Jamie Lee Curtis Dedicates Her Oscar Win to Her Jewish Dad – Kveller
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Jamie Lee Curtis Dedicates Her Oscar Win to Her Jewish Dad

HOLLYWOOD, CALIFORNIA - MARCH 12: Jamie Lee Curtis, winner of Best Actress in a Supporting Role award for ‘Everything Everywhere All at Once’ poses in the press room during the 95th Annual Academy Awards at Ovation Hollywood on March 12, 2023 in Hollywood, California.

via Rodin Eckenroth/Getty Images

Jamie Lee Curtis, a total gem of a human, just won her first Oscar this past Sunday for her role as Deirdre in the excellent “Everything Everywhere All At Once.”

Taking the stage, the actress, who is known for being an avid cheerleader for all her collaborators, said, “I know it looks like I am standing up here by myself, but I am not — I am hundreds of people.” She thanked the cast, the crew and every person who supported the “genre” movies she makes. She started getting emotional when she mentioned her husband, Christopher Guest, who was looking at her lovingly from the crowd, and her two daughters and sister.

Yet Curtis, 64, ended up dedicating the award to “my mother and my father,” who “were both nominated for Oscars in different categories.” Eyes brimming with tears, she looked up as if to tell her late parents personally: “I just won an Oscar.”

Curtis’ mother, Janet Leigh, was nominated for the same category her daughter won, best supporting actress, for her role as Marion Crane in “Psycho” in 1961 (like her mother, Curtis is known for a thriller and horror franchise, “Halloween”).

As for Curtis’ Jewish father, legendary actor Tony Curtis, he was nominated for best actor for his role in “The Defiant Ones” in 1959.

But Curtis didn’t just mention her father on that podium.

Later, at the Oscars’ press panel, she was asked a question by a Hungarian reporter. It was a funny moment, but also an opportunity for her to pay tribute to her father’s Hungarian ancestry.


When Curtis was told she was going to answer questions from the Oscars virtual press room, Curtis lamented that “virtual people don’t get shit — they don’t get food, they don’t get water, they’re at home, their kids are screaming, their husband’s cheating on them, they are so bummed out, they want to be here with you people so bad.”

The person running the press panel then introduced the virtual reporter as Aniko from Hungary  — “Hungary, of course, the country of my family, of course, Tony Curtis came from Hungary,” Curtis interjected.

Tony Curtis was born Bernard Schwartz and only spoke Hungarian for the first five years of his life. He was the son of Hungarian immigrants, Emanuel and Helen Schwartz, from Mateszalka, Hungary. The town’s Jewish population was decimated by the Holocaust; Curtis has helped rebuild the town’s synagogue and turn it into the Tony Curtis Memorial Museum.

Curtis was surprised to hear Aniko’s voice — she hadn’t realized the journalist would call in, believing the virtual questions would come in the form tweets; Curtis then asked Aniko and the rest of the crowd not to cancel her for insinuating that her husband was cheating on her. “I cannot handle it if you cancel me now, you can cancel me tomorrow,” she beseeched, apologizing for the assumption.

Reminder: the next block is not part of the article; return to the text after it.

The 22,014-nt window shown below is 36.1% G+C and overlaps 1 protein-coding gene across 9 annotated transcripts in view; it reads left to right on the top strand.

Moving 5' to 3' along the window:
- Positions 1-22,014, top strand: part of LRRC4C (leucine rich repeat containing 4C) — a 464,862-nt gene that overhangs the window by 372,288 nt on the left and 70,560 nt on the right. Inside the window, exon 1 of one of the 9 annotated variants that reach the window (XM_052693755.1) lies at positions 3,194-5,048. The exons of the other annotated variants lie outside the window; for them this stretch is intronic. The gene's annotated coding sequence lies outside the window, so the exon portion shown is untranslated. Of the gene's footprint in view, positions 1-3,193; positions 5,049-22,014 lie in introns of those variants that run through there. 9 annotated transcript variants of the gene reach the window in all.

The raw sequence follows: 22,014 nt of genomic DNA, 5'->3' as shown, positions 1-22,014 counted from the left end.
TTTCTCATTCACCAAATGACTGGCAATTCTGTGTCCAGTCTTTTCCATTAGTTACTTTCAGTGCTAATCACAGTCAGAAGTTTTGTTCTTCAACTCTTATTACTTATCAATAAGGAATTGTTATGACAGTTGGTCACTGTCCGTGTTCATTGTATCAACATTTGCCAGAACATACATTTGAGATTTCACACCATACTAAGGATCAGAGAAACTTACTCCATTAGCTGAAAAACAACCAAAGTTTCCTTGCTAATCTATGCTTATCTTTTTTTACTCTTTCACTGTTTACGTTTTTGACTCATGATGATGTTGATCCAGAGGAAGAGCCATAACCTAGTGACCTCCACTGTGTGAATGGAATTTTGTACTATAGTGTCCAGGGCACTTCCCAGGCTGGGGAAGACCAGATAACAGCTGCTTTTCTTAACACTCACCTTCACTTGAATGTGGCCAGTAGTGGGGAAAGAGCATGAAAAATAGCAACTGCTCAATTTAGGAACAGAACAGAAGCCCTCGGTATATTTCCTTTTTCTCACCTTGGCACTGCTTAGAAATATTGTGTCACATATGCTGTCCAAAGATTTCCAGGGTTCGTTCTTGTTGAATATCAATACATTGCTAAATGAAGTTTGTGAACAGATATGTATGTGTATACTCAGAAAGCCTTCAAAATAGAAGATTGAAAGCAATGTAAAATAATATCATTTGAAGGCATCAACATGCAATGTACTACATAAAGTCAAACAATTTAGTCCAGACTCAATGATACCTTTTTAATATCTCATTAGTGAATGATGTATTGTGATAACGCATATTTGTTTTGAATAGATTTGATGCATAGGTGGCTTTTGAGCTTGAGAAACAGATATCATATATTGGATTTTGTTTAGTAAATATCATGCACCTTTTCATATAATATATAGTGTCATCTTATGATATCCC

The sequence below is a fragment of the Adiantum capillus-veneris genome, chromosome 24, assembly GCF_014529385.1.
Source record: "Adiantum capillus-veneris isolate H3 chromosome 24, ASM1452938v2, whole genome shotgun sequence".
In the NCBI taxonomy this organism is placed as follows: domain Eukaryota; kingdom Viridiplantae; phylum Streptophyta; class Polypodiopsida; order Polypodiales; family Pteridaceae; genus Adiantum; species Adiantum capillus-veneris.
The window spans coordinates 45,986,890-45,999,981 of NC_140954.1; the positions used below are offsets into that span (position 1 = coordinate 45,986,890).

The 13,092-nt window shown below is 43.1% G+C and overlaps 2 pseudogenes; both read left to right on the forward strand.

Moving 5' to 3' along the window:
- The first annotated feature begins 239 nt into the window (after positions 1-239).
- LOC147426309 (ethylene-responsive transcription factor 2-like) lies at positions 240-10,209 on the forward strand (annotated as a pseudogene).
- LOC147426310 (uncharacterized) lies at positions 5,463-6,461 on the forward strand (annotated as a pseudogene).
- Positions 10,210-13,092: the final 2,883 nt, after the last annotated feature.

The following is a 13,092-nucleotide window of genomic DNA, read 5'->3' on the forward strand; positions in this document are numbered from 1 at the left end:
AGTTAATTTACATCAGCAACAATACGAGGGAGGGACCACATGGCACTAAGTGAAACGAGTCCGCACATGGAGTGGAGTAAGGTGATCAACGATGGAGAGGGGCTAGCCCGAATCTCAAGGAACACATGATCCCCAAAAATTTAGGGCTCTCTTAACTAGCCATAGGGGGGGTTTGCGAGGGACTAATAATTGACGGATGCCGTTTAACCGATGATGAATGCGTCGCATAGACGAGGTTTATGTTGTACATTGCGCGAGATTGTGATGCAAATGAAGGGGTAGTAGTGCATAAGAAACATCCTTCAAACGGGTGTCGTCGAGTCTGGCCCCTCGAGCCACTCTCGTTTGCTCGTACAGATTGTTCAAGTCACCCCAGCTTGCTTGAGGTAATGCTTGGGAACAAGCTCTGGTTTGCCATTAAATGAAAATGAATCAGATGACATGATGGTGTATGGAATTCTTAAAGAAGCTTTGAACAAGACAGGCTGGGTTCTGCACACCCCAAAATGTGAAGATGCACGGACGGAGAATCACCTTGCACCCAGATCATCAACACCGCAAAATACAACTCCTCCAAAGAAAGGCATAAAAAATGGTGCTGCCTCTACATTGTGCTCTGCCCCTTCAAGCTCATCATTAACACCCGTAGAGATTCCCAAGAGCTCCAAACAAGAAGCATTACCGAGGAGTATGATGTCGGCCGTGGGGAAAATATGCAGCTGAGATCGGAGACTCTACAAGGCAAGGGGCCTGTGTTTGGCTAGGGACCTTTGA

Aniko relieved Curtis’ concerns by telling her she had plenty of food — and no husband.

“Can we consider this at least a semi-Hungarian Oscar?” Aniko then asked.

“Oh yeah, the lower half,” Curtis jokingly replied.

When the journalist asked Curtis how Hungarian she was, she joked that that was a “very personal question,” but then started singing a Hungarian children’s song, “Katica, katica, felmászott a fára,” which means “ladybug, ladybug, climbing up a tree.” This appears to be a variation on the popular Hungarian children’s song “Mókuska,” which is actually about a squirrel climbing a tree (I like ladybug more!).

“I love my Hungarian heritage,” Curtis added.

When asked about gender parity at the Oscars, Curtis also talked about how having a trans daughter has changed the way she thinks about binary options at award shows: “The bigger question is, how do you include everyone when there are binary choices, which is very difficult — and, as the mother of a trans daughter, I completely understand that.”

Curtis says she learned from her parents’ and her own experiences with disappointment about not winning awards. “I’ve lost more than I’ve won, it feels… it’s not a great feeling,” she told People at the Oscars luncheon last month, to which she wore a pearl necklace given to her by her Jewish godparents, Lew and Eddie Wasserman — in honor of the Wassermans and her parents.

“I often like to bring all the nominees in my category a gold shiny ball so that when you lose, you’re not going home empty-handed,” she told People.

Well, Curtis definitely didn’t go home empty-handed last night. When asked if she thinks her parents are looking down at her, beaming with pride, Curtis gave a beautiful answer:

“I don’t believe in a world where there are a bunch of people looking down at us,” Curtis revealed. “I think we are them in our actions and in our deeds and in our ideas, and then we build our own, and then we give them to our children. I am a product of them, and I am a proud product of them — I know that they would be incredibly proud of me,” she said.

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